Foot and mouth disease, FMD, brucellosis, rabies and Pest des Petites Rumiants (PPR) are the next disease-elimination targets for FAO and OIE following success over rinderpest. The FAO conference officially recognized last week global freedom from the deadly cattle virus.
The declaration is the final step in a decades-long global campaign implemented by FAO, in close coordination with the World Organisation for Animal Health (OIE), and other partners to eradicate rinderpest.
This highly infectious disease has killed many millions of cattle, buffalo and other animals, and caused hunger and economic hardship, primarily in Africa, Asia and Europe.
The announcement followed verification last month by OIE that the disease was no longer circulating in its natural habitat. The last outbreak of inderpest was registered in wild buffalo in Kenya in 2001, and the last vaccination took place in 2006.
This successful eradication shows that actions against animal diseases do not come within concepts of agricultural or merchant good but within the concept of Global Public Good because by alleviating poverty, contributing to public health and food security, and improving market access as well as animal welfare, they benefit all people and generations in the world, said Bernard Vallat, OIE Director-General.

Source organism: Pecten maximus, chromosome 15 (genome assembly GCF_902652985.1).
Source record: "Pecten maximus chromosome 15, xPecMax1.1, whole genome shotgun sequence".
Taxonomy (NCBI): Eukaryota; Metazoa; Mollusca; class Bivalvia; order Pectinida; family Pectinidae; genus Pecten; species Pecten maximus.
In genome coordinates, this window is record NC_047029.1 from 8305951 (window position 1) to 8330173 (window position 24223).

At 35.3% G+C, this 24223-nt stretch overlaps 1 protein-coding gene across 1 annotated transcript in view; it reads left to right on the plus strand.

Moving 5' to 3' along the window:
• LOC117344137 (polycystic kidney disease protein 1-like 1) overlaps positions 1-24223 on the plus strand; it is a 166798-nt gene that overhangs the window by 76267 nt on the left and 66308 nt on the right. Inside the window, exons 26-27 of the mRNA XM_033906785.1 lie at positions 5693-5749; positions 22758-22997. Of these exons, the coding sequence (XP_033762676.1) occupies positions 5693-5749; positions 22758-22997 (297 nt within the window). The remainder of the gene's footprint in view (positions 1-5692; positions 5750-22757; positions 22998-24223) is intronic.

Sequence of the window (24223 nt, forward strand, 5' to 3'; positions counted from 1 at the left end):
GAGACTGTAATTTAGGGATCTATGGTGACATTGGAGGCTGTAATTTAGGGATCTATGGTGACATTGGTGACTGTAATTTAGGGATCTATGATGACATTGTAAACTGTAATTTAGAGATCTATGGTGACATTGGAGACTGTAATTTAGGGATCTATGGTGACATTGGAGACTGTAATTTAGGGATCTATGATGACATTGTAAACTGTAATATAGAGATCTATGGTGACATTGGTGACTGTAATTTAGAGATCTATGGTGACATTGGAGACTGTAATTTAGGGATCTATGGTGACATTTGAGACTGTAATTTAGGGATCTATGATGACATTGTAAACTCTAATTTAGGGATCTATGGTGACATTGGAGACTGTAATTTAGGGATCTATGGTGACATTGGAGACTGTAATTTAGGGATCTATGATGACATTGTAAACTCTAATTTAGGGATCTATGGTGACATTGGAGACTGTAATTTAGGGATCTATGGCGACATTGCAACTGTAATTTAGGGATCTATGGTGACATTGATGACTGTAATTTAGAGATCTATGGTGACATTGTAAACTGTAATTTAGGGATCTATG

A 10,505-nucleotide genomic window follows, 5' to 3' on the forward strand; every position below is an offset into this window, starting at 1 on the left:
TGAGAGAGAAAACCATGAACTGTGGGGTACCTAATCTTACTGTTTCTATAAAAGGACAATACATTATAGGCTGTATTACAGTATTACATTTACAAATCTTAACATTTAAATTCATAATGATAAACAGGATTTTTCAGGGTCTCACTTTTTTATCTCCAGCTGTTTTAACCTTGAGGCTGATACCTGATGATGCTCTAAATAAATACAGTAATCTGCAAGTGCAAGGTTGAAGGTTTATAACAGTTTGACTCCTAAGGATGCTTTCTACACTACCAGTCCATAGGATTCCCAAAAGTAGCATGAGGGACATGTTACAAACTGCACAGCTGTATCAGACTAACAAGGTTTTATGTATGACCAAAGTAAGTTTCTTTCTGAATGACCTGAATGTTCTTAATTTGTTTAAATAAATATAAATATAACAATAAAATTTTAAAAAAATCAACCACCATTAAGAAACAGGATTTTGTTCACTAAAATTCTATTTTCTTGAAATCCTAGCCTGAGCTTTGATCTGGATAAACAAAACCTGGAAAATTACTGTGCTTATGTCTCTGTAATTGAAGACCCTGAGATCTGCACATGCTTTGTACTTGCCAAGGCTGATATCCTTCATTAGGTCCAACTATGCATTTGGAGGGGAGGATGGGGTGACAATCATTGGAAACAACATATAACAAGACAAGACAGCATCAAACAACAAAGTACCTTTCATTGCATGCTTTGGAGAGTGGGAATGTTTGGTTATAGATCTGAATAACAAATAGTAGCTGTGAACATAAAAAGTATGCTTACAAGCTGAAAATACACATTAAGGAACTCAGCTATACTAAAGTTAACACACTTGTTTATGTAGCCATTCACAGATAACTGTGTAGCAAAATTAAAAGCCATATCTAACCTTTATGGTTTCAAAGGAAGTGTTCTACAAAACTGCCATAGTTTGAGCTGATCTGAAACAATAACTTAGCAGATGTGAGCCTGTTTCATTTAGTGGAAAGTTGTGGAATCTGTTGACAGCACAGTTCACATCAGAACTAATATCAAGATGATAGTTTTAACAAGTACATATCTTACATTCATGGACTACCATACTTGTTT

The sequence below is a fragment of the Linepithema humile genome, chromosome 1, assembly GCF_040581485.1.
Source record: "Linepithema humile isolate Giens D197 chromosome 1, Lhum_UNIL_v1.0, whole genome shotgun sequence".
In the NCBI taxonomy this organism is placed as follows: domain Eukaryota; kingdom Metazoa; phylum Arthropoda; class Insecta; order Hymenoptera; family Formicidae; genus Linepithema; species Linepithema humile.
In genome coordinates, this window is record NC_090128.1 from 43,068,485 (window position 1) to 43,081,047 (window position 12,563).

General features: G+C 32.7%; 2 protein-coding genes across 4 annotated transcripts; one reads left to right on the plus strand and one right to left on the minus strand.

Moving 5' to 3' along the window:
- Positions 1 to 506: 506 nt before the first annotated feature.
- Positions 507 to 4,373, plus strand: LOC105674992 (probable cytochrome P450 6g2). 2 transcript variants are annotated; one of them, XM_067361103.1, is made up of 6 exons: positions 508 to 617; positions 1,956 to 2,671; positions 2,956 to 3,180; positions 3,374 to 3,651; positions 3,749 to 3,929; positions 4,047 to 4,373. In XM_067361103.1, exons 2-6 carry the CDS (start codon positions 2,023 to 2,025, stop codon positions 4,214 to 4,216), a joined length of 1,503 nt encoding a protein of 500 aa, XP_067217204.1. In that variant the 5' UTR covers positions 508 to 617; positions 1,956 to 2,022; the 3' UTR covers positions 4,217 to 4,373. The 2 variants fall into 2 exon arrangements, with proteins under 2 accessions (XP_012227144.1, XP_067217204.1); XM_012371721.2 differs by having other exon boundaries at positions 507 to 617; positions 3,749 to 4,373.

Since 1994, FAO has spearheaded the Global Rinderpest Eradication Programme (GREP) with the OIE, the International Atomic Energy Agency (IAEA) and other institutional partners, governments, regional organizations such as the Interafrican Bureau for Animal Resources, and communities worldwide.
These international cooperation and coordination mechanisms — funded by the European Union, Japan, Ireland, Italy, France, Sweden, the United Kingdom, the United States, the UN Development Programme (UNDP) and others and supported by academic and research institutions across the world —have been fundamental for the achievement of rinderpest eradication, particularly in the poorest countries.
FAO, OIE and their partners are determined to implement internationally agreed procedures for confining such virus stocks in highly bio-secure laboratory facilities.
Emphasis has now moved to other high-impact animal diseases such as FMD, PPR, brucellosis and rabies.
FMD is a highly contagious viral disease of cloven-hoofed animals characterised by high fever, painful blisters around the mouth, tongue and feet. The infection can be lethal in young animals, such as lambs and piglets. It also causes serious production losses and is a major constraint to international trade in livestock products.
PPR is a highly contagious trans-boundary animal disease of wild and domestic small ruminants caused by a virus of the same family as the rinderpest virus in cattle and human measles. Affected sheep and goats suffer severe respiratory and digestive problems with high fatality rates.
Brucellosis is a bacterial infectious disease, causing abortion, infertility and decreased milk yield in cattle, sheep and goats. It may cause serious disease in people as well.
Rabies is a viral disease of domestic and wild mammals, and can impact agricultural production. In humans, the infection is mostly transmitted by dog bites. The disease poses a serious threat to people's health, especially in children.